Burwell filed a notice of appeal, and trial counsel then filed a no-merit brief pursuant to Anders v. California, 386 U.S. 738 (1967).  Although the usual procedure in Pennsylvania is for the trial court to issue an opinion following receipt of a notice of appeal, it chose not to do so in this case.  The Superior Court took exception to this failure, and remanded the case for a trial court opinion.

Instead, the Public Defender petitioned the Supreme Court of Pennsylvania for permission to withdraw from the matter without either merits briefing or a trial court opinion.  The Supreme Court denied the petition and the matter was remanded to the trial court, which issued a one-paragraph opinion.  The Superior Court found this insufficient, and remanded the matter for an additional opinion; the trial court then issued a second one-paragraph opinion adopting the previously filed no-merit brief.

In a published opinion, the Superior Court scolded the trial court for its failure:
Judge Connelly’s reliance, after our second remand, on the arguments set forth in counsel’s Anders brief suggests nothing less than an unacceptable shirking of his judicial obligations. The rules of appellate procedure do not direct trial courts to submit opinions simply as an exercise in expository writing. Rather, the trial court opinion is a necessary component of appellate review, providing the reviewing court with a reasoned basis for the lower court’s decisions and enabling it to engage in a thorough consideration of the issues raised by an appellant.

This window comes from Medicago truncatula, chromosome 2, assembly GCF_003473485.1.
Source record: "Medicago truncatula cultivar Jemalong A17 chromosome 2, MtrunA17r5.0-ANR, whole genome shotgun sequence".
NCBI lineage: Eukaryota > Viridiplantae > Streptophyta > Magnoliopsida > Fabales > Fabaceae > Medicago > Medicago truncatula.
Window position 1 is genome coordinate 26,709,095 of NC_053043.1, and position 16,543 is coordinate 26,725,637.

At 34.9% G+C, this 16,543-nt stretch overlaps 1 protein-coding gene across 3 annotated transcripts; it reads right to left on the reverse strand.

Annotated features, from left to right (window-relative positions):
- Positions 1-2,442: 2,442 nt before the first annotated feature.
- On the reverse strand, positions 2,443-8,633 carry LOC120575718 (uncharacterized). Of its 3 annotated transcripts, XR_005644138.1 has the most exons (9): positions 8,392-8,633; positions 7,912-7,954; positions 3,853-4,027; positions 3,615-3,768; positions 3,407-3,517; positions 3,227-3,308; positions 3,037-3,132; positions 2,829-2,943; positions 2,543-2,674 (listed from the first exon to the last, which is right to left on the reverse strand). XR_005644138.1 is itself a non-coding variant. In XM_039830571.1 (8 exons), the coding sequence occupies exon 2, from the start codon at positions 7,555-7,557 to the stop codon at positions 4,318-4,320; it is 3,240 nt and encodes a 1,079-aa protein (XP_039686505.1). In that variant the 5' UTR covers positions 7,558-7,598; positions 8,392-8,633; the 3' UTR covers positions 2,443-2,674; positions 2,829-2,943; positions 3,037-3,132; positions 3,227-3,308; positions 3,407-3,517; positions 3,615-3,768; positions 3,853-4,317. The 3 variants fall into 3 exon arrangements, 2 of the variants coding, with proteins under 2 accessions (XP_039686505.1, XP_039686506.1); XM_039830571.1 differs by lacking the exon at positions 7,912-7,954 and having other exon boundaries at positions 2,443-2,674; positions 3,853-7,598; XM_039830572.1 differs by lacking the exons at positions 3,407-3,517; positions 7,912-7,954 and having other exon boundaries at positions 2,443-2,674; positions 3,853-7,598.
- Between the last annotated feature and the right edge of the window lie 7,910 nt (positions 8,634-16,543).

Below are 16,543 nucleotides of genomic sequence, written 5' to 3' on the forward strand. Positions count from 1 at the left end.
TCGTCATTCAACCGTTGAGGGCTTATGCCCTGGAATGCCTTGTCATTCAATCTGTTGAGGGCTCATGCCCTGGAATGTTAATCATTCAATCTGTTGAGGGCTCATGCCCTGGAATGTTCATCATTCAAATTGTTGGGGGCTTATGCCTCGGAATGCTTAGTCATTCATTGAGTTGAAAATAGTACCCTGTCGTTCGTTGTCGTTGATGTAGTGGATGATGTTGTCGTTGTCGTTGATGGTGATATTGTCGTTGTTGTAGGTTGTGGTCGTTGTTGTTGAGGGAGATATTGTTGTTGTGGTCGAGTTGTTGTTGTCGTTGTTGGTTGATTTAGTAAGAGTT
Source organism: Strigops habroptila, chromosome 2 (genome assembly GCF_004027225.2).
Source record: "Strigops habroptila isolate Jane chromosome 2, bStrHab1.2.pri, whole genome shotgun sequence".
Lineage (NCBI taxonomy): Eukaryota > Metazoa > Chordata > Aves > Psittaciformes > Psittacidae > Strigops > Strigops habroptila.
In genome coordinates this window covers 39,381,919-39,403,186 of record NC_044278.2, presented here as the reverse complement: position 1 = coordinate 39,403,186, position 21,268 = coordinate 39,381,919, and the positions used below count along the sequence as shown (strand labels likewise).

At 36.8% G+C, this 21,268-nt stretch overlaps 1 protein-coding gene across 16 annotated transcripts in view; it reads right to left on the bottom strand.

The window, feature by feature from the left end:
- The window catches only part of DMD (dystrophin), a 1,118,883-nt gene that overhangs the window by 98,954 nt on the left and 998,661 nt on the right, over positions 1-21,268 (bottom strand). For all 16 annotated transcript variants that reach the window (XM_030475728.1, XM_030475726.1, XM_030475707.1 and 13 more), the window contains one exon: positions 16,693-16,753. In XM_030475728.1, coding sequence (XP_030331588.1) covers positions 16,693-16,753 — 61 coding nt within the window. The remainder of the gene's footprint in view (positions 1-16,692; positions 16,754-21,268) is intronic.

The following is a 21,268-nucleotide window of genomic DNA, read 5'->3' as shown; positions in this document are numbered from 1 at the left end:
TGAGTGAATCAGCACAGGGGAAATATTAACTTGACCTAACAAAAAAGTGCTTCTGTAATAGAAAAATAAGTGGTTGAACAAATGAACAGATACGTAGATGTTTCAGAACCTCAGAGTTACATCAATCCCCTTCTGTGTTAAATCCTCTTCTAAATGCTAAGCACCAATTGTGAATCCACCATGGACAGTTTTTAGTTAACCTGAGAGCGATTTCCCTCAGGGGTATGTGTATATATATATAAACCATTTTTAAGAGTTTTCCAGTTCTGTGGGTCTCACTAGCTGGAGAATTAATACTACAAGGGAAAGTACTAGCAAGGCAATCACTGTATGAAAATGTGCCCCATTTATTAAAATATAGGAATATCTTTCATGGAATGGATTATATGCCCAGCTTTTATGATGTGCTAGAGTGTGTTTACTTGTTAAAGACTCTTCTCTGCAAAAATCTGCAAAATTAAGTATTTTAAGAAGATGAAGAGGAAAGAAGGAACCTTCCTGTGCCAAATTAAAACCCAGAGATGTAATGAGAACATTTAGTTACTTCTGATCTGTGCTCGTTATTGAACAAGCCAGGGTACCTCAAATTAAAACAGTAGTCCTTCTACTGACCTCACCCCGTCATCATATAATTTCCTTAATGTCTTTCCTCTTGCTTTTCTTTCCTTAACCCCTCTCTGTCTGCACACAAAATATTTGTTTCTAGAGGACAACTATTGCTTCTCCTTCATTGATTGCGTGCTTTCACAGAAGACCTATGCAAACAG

Ultimately, the Court found that two of the defendant's issues were not wholly frivolous, and—for a third time—remanded the matter for briefing.

Wednesday, February 29, 2012

Commonwealth v. Rivera-Rodriguez 2012 Pa. Super. 43

Read the Full-Text of the Opinion.

On the night of January 17, 2004, Rivera Rodriguez was walking alone when Mr. Gardina stopped his car beside him and asked if he knew where to purchase a small amount of marijuana. Rivera Rodriguez told the victim he could obtain marijuana for him and, after entering the victim’s vehicle, directed him to a friend named Sanchez. After Sanchez entered the car, Rivera Rodriguez told him, in Spanish, that he wanted to take Mr. Gardina to the lot behind Sanchez’s residence, rob him, and kill him. When they arrived at their destination, Rivera-Rodriguez held down the victim while Sanchez stabbed him to death. The two men then robbed the victim's body, and fled.

Rivera-Rodriguez was asked to come to the police station where he gave a signed confession to the foregoing.  He was charged with capital murder, and the District Attorney of Lancaster County began proceedings to impose the death penalty.  In exchange for foregoing imposition of the death penalty in the event of a conviction, Rivera-Rodriguez waived his right to a jury trial.  He was convicted of first degree murder, robbery, and related offenses, and sentenced to an aggregate term of imprisonment of life plus 23-to-46 years.  At the time of the murder and throughout the trial both the Commonwealth and the defense agreed that Rivera-Rodriguez' IQ was 58.